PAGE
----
Thompson v. Wells Fargo Bank, N.A., et al., No. 1:2017cv01200 - Document 17 (E.D. Cal. 2018)
Court Description: FINDINGS and RECOMMENDATIONS recommending that this case should be dismissed with prejudice for failure to comply with a court order and failure to prosecute. Matter referred to Judge Ishii. Objections to F&R due within fourteen (14) days of service of this recommendation; signed by Magistrate Judge Sheila K. Oberto on 8/1/2018. (Timken, A)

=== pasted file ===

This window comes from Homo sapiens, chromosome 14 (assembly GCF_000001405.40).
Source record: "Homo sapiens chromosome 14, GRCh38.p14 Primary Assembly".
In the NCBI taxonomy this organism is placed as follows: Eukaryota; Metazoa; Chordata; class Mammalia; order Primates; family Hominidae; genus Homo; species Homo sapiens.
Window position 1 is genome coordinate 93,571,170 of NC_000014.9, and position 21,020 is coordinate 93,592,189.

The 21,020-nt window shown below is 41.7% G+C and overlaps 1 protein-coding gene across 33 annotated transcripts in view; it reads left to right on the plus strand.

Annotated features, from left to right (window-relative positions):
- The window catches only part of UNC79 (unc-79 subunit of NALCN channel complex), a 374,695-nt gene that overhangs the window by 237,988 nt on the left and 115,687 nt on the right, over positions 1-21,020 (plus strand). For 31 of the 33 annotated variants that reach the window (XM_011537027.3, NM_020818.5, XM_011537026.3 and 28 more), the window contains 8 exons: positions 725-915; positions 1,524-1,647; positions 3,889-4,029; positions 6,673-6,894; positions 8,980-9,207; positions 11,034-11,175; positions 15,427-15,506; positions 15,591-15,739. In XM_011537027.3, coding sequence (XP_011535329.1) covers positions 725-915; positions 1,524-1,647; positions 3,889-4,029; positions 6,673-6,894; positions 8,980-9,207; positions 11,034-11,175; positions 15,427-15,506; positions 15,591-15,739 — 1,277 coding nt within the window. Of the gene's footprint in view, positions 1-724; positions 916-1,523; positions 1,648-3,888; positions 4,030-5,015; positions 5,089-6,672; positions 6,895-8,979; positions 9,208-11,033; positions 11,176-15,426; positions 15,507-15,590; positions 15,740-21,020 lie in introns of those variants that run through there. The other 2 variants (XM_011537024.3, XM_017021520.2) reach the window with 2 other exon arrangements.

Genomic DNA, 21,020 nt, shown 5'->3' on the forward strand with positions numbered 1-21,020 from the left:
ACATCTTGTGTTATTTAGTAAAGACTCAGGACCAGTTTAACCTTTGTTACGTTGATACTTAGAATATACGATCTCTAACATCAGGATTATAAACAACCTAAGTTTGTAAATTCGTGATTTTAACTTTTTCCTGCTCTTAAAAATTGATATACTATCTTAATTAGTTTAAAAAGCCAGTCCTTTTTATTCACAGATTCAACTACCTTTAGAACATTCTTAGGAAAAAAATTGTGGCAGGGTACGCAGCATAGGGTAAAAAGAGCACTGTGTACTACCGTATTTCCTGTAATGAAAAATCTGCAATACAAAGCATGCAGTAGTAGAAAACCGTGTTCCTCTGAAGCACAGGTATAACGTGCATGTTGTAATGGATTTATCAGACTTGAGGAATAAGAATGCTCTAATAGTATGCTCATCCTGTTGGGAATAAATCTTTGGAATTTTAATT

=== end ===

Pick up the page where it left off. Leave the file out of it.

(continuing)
1 2 3 4 5 6 7 8 9 UNITED STATES DISTRICT COURT 10 EASTERN DISTRICT OF CALIFORNIA 11 12 CHARLES THOMPSON, JR., 13 14 15 16 17 18 19 20 Case No. 1:17-cv-01200-AWI-SKO Plaintiff, FINDINGS AND RECOMMENDATIONS THAT THIS CASE SHOULD BE DISMISSED WITH PREJUDICE FOR FAILURE TO COMPLY WITH A COURT ORDER AND FAILURE TO PROSECUTE v. BANK OF NEW YORK MELLON, Defendant. (Doc. 16) _____________________________________/ OBJECTIONS DUE: 14 DAYS INTRODUCTION On March 29, 2018, the Court entered a minute order indicating that no proof of service had 21 been filed with respect to the remaining defendant, Bank of New York Mellon, and ordered Plaintiff 22 to file proof of service or a status report indicating whether Plaintiff intends to prosecute this case 23 by April 23, 2018. (Doc. 14.) Plaintiff failed to file proof of service or a status report by April 23, 24 2018, and on June 6, 2018, the Court entered another minute order ordering Plaintiff to file proof 25 of service with respect to Defendant Bank of New York Mellon or a status report indicating whether 26 Plaintiff intends to prosecute the case. (Doc. 15.) The Court cautioned Plaintiff that if he failed to 27 file a proof of service or a status report by June 18, 2018, the Court would recommend that 28 1 Plaintiff’s case be dismissed with prejudice. (Id.) To date, no proof of service or a status report 2 has been filed. 3 On July 23, 2018, the Court entered an Order to Show Cause (“OSC”) ordering Plaintiff to 4 file proof service or a statement showing cause why the Court should not recommend to the 5 presiding district court judge that this action be dismissed. (Doc. 16.) In its OSC, the Court 6 cautioned Plaintiff that, if he failed to file this statement by July 31, 2018, the Court would 7 recommend to the presiding district court judge that this action be dismissed, in its entirety. (Id.) 8 9 DISCUSSION Local Rule 110 provides that “[f]ailure of counsel or of a party to comply with these Rules 10 or with any order of the Court may be grounds for the imposition by the Court of any and all 11 sanctions . . . within the inherent power of the Court.” District courts have the inherent power to 12 control their dockets and “[i]n the exercise of that power they may impose sanctions, including, 13 where appropriate ... dismissal.” Thompson v. Housing Auth., 782 F.2d 829, 831 (9th Cir. 1986). 14 A court may dismiss an action, with prejudice, based on a party’s failure to prosecute an action, 15 failure to obey a court order, or failure to comply with local rules. See, e.g., Ghazali v. Moran, 46 16 F.3d 52, 53–54 (9th Cir. 1995) (dismissal for noncompliance with local rule); Ferdik v. Bonzelet, 17 963 F.2d 1258, 1260–61 (9th Cir. 1992) (dismissal for failure to comply with an order requiring 18 amendment of complaint); Carey v. King, 856 F.2d 1439, 1440–41 (9th Cir. 1988) (dismissal for 19 failure to comply with local rule requiring pro se plaintiff to keep court apprised of address); 20 Malone v. U.S. Postal Service, 833 F.2d 128, 130-31 (9th Cir. 1987) (dismissal for failure to comply 21 with court order); Henderson v. Duncan, 779 F.2d 1421, 1424 (9th Cir. 1986) (dismissal for failure 22 to prosecute and failure to comply with local rules). 23 In determining whether to dismiss an action for failure to obey a court order or failure to 24 comply with the Local Rules, the court must consider several factors, including: “(1) the public’s 25 interest in expeditious resolution of litigation; (2) the court’s need to manage its docket; (3) the risk 26 of prejudice to the defendants; (4) the public policy favoring disposition of cases on their merits; 27 and (5) the availability of less drastic sanctions.” Henderson, 779 F.2d at 1423–24; see also Ferdik, 28 963 F.2d at 1260–61; Thompson, 782 F.2d at 831. “The public’s interest in expeditious resolution 2 1 of litigation always favors dismissal.” Pagtalunan, 291 F.3d at 642 (quoting Yourish v. Cal. 2 Amplifier, 191 F.3d 983, 990 (9th Cir. 1999)). 3 Here, the Court finds that the public’s interest in expeditiously resolving this litigation and 4 the Court’s interest in managing the docket weigh in favor of dismissal. The third factor, risk of 5 prejudice to Defendant, also weighs in favor of dismissal, since a presumption of injury arises from 6 the occurrence of unreasonable delay in prosecuting an action. Anderson v. Air West, 542 F.2d 7 522, 524 (9th Cir. 1976). The fourth factor – public policy favoring disposition of cases on their 8 merits – is greatly outweighed by the factors in favor of dismissal discussed herein. Finally, a 9 court’s warning to a party that his failure to obey the court’s order will result in dismissal satisfies 10 the “consideration of alternatives” requirement. Ferdik, 963 F.2d at 1262; Malone, 833 F.2d at 11 132–33; Henderson, 779 F.2d at 1424. The OSC expressly ordered Plaintiff to file a statement 12 showing cause why the Court should not recommend to the presiding district court judge that this 13 action be dismissed for failing to comply with the Court’s June 6, 2018 order requiring the filing 14 of proof of service or a status report indicating whether Plaintiff intends to prosecute the case. 15 (Doc. 16.) Thus, Plaintiff had adequate warning that sanctions, up to and including dismissal of 16 the case, would result from his noncompliance with the OSC. 17 Despite the Court’s repeated admonitions, Plaintiff has exhibited no intent to proceed with 18 prosecuting his case – as evidenced by his repeated failure to file proof of service of the complaint 19 on the only remaining defendant in this case. Pursuant to Local Rule 110 and the Court’s inherent 20 power to sanction, the undersigned RECOMMENDS that this case be DISMISSED with prejudice. 21 22 CONCLUSION AND RECOMMENDATION Accordingly, IT IS HEREBY RECOMMENDED that this case be DISMISSED with 23 prejudice for failing to comply with the Court’s OSC entered July 23, 2018, and failure to 24 prosecute. 25 The Court further DIRECTS the Clerk to send a copy of this order to Plaintiff at his address 26 listed on the docket for this matter. 27 These findings and recommendations are submitted to the district judge assigned to this 28 action, pursuant to 28 U.S.C. § 636(b)(1)(B) and this Court’s Local Rule 304. Within fourteen (14) 3 1 days of service of this recommendation, any party may file written objections to these findings and 2 recommendations with the Court and serve a copy on all parties. Such a document should be 3 captioned “Objections to Magistrate Judge’s Findings and Recommendations.” The district judge 4 will review the magistrate judge’s findings and recommendations pursuant to 28 U.S.C. § 5 636(b)(1)(C). The parties are advised that failure to file objections within the specified time may 6 waive the right to appeal the district judge’s order. Wilkerson v. Wheeler, 772 F.3d 834, 838-39 7 (9th Cir. 2014) (citing Baxter v. Sullivan, 923 F.2d 1391, 1394 (9th Cir. 1991)). 8 9 IT IS SO ORDERED. 10 Dated: 11 August 1, 2018 /s/ Sheila K. Oberto UNITED STATES MAGISTRATE JUDGE 12 13 14 15 16 17 18 19 20 21 22 23 24 25 26 27 28 4 .